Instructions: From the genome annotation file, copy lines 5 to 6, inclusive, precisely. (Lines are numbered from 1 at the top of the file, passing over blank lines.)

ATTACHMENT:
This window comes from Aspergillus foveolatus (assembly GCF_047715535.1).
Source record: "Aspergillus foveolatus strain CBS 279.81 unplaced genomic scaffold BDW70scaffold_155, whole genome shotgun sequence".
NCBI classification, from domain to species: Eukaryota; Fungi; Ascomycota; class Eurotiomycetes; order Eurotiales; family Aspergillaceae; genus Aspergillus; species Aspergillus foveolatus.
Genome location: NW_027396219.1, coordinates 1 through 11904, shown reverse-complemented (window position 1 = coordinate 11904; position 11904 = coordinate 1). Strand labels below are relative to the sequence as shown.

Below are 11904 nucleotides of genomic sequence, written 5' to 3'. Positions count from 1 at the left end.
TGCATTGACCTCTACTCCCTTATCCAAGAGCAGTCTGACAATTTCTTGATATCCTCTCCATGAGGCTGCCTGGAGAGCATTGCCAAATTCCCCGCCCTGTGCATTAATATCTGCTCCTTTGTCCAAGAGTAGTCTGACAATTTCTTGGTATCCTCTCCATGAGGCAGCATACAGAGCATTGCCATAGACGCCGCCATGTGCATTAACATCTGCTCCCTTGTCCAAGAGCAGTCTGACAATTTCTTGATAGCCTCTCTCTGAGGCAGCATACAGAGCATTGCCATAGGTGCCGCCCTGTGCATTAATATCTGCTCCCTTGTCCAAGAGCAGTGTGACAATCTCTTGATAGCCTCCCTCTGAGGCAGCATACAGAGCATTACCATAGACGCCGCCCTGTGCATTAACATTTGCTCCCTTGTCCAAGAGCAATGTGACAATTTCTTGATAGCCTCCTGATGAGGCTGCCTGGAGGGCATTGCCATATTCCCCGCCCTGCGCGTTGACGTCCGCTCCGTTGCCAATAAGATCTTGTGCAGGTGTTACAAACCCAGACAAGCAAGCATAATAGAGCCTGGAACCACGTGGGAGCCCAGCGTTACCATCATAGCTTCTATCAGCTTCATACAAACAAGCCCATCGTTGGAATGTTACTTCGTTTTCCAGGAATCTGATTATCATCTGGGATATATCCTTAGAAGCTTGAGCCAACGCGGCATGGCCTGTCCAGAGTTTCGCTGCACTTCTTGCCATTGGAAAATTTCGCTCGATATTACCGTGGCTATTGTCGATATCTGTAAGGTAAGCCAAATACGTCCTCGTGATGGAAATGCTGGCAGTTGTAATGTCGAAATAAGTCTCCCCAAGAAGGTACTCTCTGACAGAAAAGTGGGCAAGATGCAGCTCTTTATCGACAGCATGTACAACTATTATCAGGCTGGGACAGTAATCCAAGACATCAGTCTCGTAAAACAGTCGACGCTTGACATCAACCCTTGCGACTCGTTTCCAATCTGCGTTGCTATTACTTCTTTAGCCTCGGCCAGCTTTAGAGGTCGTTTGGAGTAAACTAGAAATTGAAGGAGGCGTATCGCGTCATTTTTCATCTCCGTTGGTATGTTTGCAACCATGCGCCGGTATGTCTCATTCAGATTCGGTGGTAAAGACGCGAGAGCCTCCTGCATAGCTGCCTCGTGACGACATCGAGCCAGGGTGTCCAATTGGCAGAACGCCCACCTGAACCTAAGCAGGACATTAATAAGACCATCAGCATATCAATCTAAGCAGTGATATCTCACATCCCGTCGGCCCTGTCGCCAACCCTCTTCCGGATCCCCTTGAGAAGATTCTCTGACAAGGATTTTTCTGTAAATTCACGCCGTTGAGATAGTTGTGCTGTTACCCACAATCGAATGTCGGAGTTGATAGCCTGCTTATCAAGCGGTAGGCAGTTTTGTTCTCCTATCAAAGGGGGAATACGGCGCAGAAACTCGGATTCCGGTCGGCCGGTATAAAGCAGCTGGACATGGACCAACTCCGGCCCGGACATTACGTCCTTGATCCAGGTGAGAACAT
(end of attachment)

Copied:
Below are 11904 nucleotides of genomic sequence, written 5' to 3'. Positions count from 1 at the left end.
TGCATTGACCTCTACTCCCTTATCCAAGAGCAGTCTGACAATTTCTTGATATCCTCTCCATGAGGCTGCCTGGAGAGCATTGCCAAATTCCCCGCCCTGTGCATTAATATCTGCTCCTTTGTCCAAGAGTAGTCTGACAATTTCTTGGTATCCTCTCCATGAGGCAGCATACAGAGCATTGCCATAGACGCCGCCATGTGCATTAACATCTGCTCCCTTGTCCAAGAGCAGTCTGACAATTTCTTGATAGCCTCTCTCTGAGGCAGCATACAGAGCATTGCCATAGGTGCCGCCCTGTGCATTAATATCTGCTCCCTTGTCCAAGAGCAGTGTGACAATCTCTTGATAGCCTCCCTCTGAGGCAGCATACAGAGCATTACCATAGACGCCGCCCTGTGCATTAACATTTGCTCCCTTGTCCAAGAGCAATGTGACAATTTCTTGATAGCCTCCTGATGAGGCTGCCTGGAGGGCATTGCCATATTCCCCGCCCTGCGCGTTGACGTCCGCTCCGTTGCCAATAAGATCTTGTGCAGGTGTTACAAACCCAGACAAGCAAGCATAATAGAGCCTGGAACCACGTGGGAGCCCAGCGTTACCATCATAGCTTCTATCAGCTTCATACAAACAAGCCCATCGTTGGAATGTTACTTCGTTTTCCAGGAATCTGATTATCATCTGGGATATATCCTTAGAAGCTTGAGCCAACGCGGCATGGCCTGTCCAGAGTTTCGCTGCACTTCTTGCCATTGGAAAATTTCGCTCGATATTACCGTGGCTATTGTCGATATCTGTAAGGTAAGCCAAATACGTCCTCGTGATGGAAATGCTGGCAGTTGTAATGTCGAAATAAGTCTCCCCAAGAAGGTACTCTCTGACAGAAAAGTGGGCAAGATGCAGCTCTTTATCGACAGCATGTACAACTATTATCAGGCTGGGACAGTAATCCAAGACATCAGTCTCGTAAAACAGTCGACGCTTGACATCAACCCTTGCGACTCGTTTCCAATCTGCGTTGCTATTACTTCTTTAGCCTCGGCCAGCTTTAGAGGTCGTTTGGAGTAAACTAGAAATTGAAGGAGGCGTATCGCGTCATTTTTCATCTCCGTTGGTATGTTTGCAACCATGCGCCGGTATGTCTCATTCAGATTCGGTGGTAAAGACGCGAGAGCCTCCTGCATAGCTGCCTCGTGACGACATCGAGCCAGGGTGTCCAATTGGCAGAACGCCCACCTGAACCTAAGCAGGACATTAATAAGACCATCAGCATATCAATCTAAGCAGTGATATCTCACATCCCGTCGGCCCTGTCGCCAACCCTCTTCCGGATCCCCTTGAGAAGATTCTCTGACAAGGATTTTTCTGTAAATTCACGCCGTTGAGATAGTTGTGCTGTTACCCACAATCGAATGTCGGAGTTGATAGCCTGCTTATCAAGCGGTAGGCAGTTTTGTTCTCCTATCAAAGGGGGAATACGGCGCAGAAACTCGGATTCCGGTCGGCCGGTATAAAGCAGCTGGACATGGACCAACTCCGGCCCGGACATTACGTCCTTGATCCAGGTGAGAACAT